Experiment 5 Proposal – OK to Touch!?

Project Title
OK to Touch !?

Team members
Priya Bandodkar & Manisha Laroia

OK to Touch!? is an interactive experience to make the hidden tracking technology i.e. Fingerprinting, visible to the users through interactions with everyday desk objects. The concept uses these tangible interactions in physical objects to convey how users’ private data is being tracked without their consent in the near future.

Project Description
Peering into the digital future, OK to Touch!? is an interactive experience to make the hidden tracking technology Device Fingerprinting, visible to the users, currently used for browsers and apps and soon moving to smart devices. Through simple interactions with everyday desk objects, we will record the physical touch-points IRL, tag them and project them on screen in the backdrop to create an apparent visual of digital fingerprinting data that we as users are sharing unknowingly with each interaction we make.

Physical Installation
The setup is table top display with desk objects, with a large screen or a project wall in the backdrop. As the users interact with the objects, a visual representation of the Fingerprinting data is added on the backdrop to create a visual map and indication to the users that a simple touch or click on a smart object can be tracked and be used to profile them. It is an attempt to create an awareness about the privacy concerns associated with the Internet in today’s knowledge economy.


Setup space:
4 ½  feet x 2 ½ feet table top, set along the wall. The wall serves as the projection screen or a large TV screen could be used.

Parts & Materials
Desk objects will be selected from the following list of items (subject to prototyping results): Table from the DF studio and a chair, a book, an ink stamp, iPad or mobile phone, headphones, an alarm clock, a calculator, a box. These will be either be sourced in their original form or fabricated as indicated below:

Sourced in original form Fabricated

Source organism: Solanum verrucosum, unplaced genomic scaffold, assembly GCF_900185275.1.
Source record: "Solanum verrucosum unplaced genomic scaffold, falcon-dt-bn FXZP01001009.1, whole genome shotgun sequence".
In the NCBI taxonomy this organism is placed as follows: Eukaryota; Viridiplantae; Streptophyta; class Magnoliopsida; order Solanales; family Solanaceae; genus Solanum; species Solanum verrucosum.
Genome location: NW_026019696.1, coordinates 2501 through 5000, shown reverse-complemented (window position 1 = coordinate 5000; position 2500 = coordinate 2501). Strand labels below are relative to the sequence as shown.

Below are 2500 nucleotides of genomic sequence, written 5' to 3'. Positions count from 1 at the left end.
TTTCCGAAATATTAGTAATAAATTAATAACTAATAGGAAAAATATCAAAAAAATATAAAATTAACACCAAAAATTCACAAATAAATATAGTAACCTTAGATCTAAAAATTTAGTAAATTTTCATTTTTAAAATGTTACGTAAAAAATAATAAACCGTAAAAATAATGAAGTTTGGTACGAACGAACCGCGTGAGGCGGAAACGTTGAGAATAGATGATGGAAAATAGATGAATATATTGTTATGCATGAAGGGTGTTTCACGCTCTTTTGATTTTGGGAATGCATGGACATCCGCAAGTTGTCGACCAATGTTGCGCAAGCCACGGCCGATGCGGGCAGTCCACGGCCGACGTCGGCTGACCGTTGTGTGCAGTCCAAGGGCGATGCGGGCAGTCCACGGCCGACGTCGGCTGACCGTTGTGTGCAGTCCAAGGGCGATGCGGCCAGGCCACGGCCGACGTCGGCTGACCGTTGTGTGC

Book Alarm clock (laser-cut wood)
iPad or mobile phone Box (laser-cut wood)

Softwares and Hardware to be used:
p5.js, Processing and Arduino, switches, digitally fabricated objects, DIY switches.

Object Interaction Sensor (Input) Output
Book with a bookmark or pen set to a page Open & close DIY switch Graphic circle or fingerprint icon projected on the wall behind or appears (fade in) on the screen behind the display with supporting fingerprinting text, and stays there the whole time. //particle.system



“Book/5.0 (OS NT 10.0; v64; rv:70.0) User/20177101;Toronto; IP”

Ink Stamp with a paper next to it with a few stamp patterns on it Stamp on paper Velostat/Pressure sensor [Graphic/Icon]


“Stamp/5.0 (OS NT 10.0; v64; rv:70.0) User/20177101;Toronto; IP”

Mobile phone or iPad with text and icons to click

(Privacy Policy)

Multitouch function P5.js multitouch to note the touch on screen [Graphic/Icon]


“Stamp/5.0 (OS NT 10.0; v64; rv:70.0) User/20177101;Toronto; IP”

Headphones hung on a metal stand Remove them from the stand to disconnect the switch and listen to a note on fingerprinting/music DIY switch [Graphic/Icon]


“Headphones/5.0 (OS NT 10.0; v64; rv:70.0) User/20177101;Toronto; IP”

Alarm Clock Open & close DIY switch [Graphic/Icon]


“Alarm Clock/5.0 (OS NT 10.0; v64; rv:70.0) User/20177101;Toronto; IP”

Calculator with a page displaying two numbers to be added Press calculator buttons Velostat/Pressure sensor [Graphic/Icon]


“Calculator/5.0 (OS NT 10.0; v64; rv:70.0) User/20177101;Toronto; IP”



Dates Activities
23rd November – 25th November Material procurement and Quick Prototyping to select the final 4 Objects
26th November – 28th November Writing the code and Digital Fabrication
28th November – 30th November Testing and Bug-Fixing
1st December to 2nd December Installation and Final touches
3rd December to 4th December Presentation

Briz, Nick. “This Is Your Digital Fingerprint.” Internet Citizen, 26 July 2018, https://blog.mozilla.org/internetcitizen/2018/07/26/this-is-your-digital-fingerprint/.

Szymielewicz, Katarzyna, and Bill Budington. “The GDPR and Browser Fingerprinting: How It Changes the Game for the Sneakiest Web Trackers.” Electronic Frontier Foundation, 21 June 2018, https://www.eff.org/deeplinks/2018/06/gdpr-and-browser-fingerprinting-how-it-changes-game-sneakiest-web-trackers.

“Talk to Me: Immaterials: Ghost in the Field.” MoMA, https://www.moma.org/interactives/exhibitions/2011/talktome/objects/145463/.

Chen, Brian X. “’Fingerprinting’ to Track Us Online Is on the Rise. Here’s What to Do.” The New York Times, The New York Times, 3 July 2019, https://www.nytimes.com/2019/07/03/technology/personaltech/fingerprinting-track-devices-what-to-do.html.


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